works on paper in the European collection of the Royal Ontario Museum. Illuminates the importance of prints and drawings as documents of design history. large Illustrated hardback. bottom left rear small patch of wear to dust jacket and small marked piece top front endpaper otherwise fine contents in very good dust jacket. 120 pages. Bookseller Inventory #
Synopsis: To understand the history of decorative arts and design it is necessary to study the ways in which designs are created and transmitted. Documenting Design seeks to show how prints and drawings can demonstrate numerous aspects of the role of works on paper in the history of design.
From early in the history of printmaking, prints were used to communicate designs both for specific objects and for ornamental patterns that could be applied to different kinds of objects, including architectural elements. A special category is the pattern- or model-book, intended to promote a particular style or approach to the design of furniture or decoration.
Printed ornament sheets may also be self-contained works of art, unsuited to direct application to objects. Here, printed ornament becomes simply a genre of fine art, like landscape and portraiture, for example. This was especially so during the Rococo era.
Countless buildings, rooms, objects, and decorative schemes - some of them famous in their day - no longer exist. Important design "events" such as festivities and ceremonies have often comprised great quantities of ephemeral architecture, decoration, and decorated objects. Such products of design can often only be studied in the prints and drawings that record their existence.
Unlike prints, drawings can document and therefore present a unique insight into the process by which a designer develops and finalizes an idea. Drawings can also demonstrate the collaborative nature of the decorative arts: designers and makers were (and are) rarely identical.
Many drawings have survived because they were contract drawings, meant to be shown to a potential customer or patron, and kept as a record of a transaction. Designs for metalwork were frequently drawn at full scale, both for maximum clarity and in order to create a vivid impression of the amounts of precious metal required.
Since the 15th century, prints have been designed to be used as objects themselves, either in conjunction with other objects or as devices of communication. The variety of such works is vast; Documenting Design includes a theatre program, a menu design, and posters, among other types. Products of graphic design are often collected as documents of stylistic movements. Examples as various as Japonisme (late 19th century) and Psychedelic (1960s) are included.
From Heinrich Aldegrever's jewel-like engraving Two Spoons and a Hunting Whistle of 1539 to Neo-Op Psychedelic Revival handbills of 1988, Documenting Design illuminates the importance of prints and drawings as documents of design history.
Title: Documenting Design.
Publisher: Royal Ontario Museum & Unversity of Toronto Press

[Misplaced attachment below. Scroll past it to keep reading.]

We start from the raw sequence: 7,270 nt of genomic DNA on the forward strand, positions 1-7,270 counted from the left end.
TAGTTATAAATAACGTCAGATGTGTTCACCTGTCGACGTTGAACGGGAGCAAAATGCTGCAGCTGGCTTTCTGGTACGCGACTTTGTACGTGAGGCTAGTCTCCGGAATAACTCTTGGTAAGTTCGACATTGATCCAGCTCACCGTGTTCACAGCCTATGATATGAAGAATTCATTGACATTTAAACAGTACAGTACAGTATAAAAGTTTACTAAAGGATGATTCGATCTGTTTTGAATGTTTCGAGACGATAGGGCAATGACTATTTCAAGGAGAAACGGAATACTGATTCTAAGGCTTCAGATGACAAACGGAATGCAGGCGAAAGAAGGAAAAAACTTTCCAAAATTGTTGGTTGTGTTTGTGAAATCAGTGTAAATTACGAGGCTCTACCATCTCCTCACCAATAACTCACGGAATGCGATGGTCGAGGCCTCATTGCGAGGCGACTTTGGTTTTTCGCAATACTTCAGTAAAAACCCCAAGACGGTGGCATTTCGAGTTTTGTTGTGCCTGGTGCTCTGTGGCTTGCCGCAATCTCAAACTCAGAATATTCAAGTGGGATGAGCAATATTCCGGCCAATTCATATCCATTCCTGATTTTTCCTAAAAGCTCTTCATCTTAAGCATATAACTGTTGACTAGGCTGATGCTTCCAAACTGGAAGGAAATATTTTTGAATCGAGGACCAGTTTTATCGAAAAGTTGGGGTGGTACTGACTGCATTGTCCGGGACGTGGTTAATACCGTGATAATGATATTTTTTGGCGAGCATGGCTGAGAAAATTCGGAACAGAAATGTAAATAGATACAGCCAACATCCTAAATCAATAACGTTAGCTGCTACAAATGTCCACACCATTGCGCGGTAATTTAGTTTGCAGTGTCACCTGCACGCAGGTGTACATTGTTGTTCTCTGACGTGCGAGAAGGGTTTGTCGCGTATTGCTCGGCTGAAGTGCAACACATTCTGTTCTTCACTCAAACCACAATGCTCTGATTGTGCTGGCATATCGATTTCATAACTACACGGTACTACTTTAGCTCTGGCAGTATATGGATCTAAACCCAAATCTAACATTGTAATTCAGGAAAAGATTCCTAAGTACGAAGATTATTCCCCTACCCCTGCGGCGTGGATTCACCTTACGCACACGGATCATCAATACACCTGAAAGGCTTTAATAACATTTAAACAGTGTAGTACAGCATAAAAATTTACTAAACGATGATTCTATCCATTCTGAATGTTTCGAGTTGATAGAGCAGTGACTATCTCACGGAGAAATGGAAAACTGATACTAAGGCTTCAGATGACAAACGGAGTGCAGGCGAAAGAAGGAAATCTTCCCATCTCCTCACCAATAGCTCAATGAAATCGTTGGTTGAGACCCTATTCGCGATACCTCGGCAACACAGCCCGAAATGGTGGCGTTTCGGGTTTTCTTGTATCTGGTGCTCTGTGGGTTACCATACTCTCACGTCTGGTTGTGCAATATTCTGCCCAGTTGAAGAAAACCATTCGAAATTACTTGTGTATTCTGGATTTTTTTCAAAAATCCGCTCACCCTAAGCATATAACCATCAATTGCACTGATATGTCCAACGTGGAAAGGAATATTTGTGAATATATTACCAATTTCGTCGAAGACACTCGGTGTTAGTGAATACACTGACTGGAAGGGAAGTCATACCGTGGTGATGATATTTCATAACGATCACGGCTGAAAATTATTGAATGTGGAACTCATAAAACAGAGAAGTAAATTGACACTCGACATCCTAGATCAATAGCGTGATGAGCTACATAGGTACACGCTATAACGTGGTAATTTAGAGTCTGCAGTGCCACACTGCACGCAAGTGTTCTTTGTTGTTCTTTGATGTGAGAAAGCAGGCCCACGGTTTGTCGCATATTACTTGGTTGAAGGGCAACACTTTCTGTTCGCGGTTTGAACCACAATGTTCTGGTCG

Publication Date: 1993
Book Description Univ of Toronto Pr. Hardcover. Condition: VERY GOOD. Light rubbing wear to cover, spine and page edges. Very minimal writing or notations in margins not affecting the text. Possible clean ex-library copy, with their stickers and or stamp(s). Seller Inventory # 2835065535
Book Description University of Toronto Press. Hardcover. Condition: Very Good. A copy that has been read, but remains in excellent condition. Pages are intact and are not marred by notes or highlighting, but may contain a neat previous owner name. The spine remains undamaged. An ex-library book and may have standard library stamps and/or stickers. The dust jacket is missing. At ThriftBooks, our motto is: Read More, Spend Less. Seller Inventory # G0802005578I4N11
Book Description Hardback. Condition: Good. The book has been read but remains in clean condition. All pages are intact and the cover is intact. Some minor wear to the spine. Seller Inventory # GOR009083983
Book Description Royal Ontario Museum; University of Toronto. Condition: Used - Very Good. 1ST. 1993. Hardcover. Very Good. Seller Inventory # E06128
Book Description Univ of Toronto Pr, 1993. Hardcover. Condition: Very Good. *NOTE* Stock photo may not represent the actual book for sale. Seller Inventory # mon0000507302
Book Description Univ of Toronto Pr. Hardcover. Condition: VERY GOOD. Light rubbing wear to cover, spine and page edges. Very minimal writing or notations in margins not affecting the text. Possible clean ex-library copy, with their stickers and or stamp(s). Seller Inventory # 2896224192
Book Description Royal Ontario Museum, 1993. Hardcover. Condition: Very Good. Dust Jacket Condition: Very Good. very good hardcover in very good dust jacket. Seller Inventory # 126558
Book Description Univ of Toronto Pr. Hardcover. Condition: Very Good. 0802005578 Crisp, clean, unread hardcover with light shelfwear to the dust jacket and a publisher's mark to one edge - Nice!. Seller Inventory # Z0802005578Z2
Book Description Univ of Toronto Pr, 1993. Hardcover. Condition: Used: Good. Seller Inventory # SONG0802005578
Book Description University of Toronto Press, 1993. Hardcover. Condition: Very Good. Dust Jacket Condition: Very Good. First Edition. Publisher's hardback in very good condition: firm, square and tight with no snags or splits, just a trifle rubbed. Complete with original dustjacket: in decent shape, just slightly rubbed and moderately edge-worn. Contents sound and clean; no pen-marks. Not from a library so no such stamps or labels. Thus a tidy book in presentable condition. Seller Inventory # 084457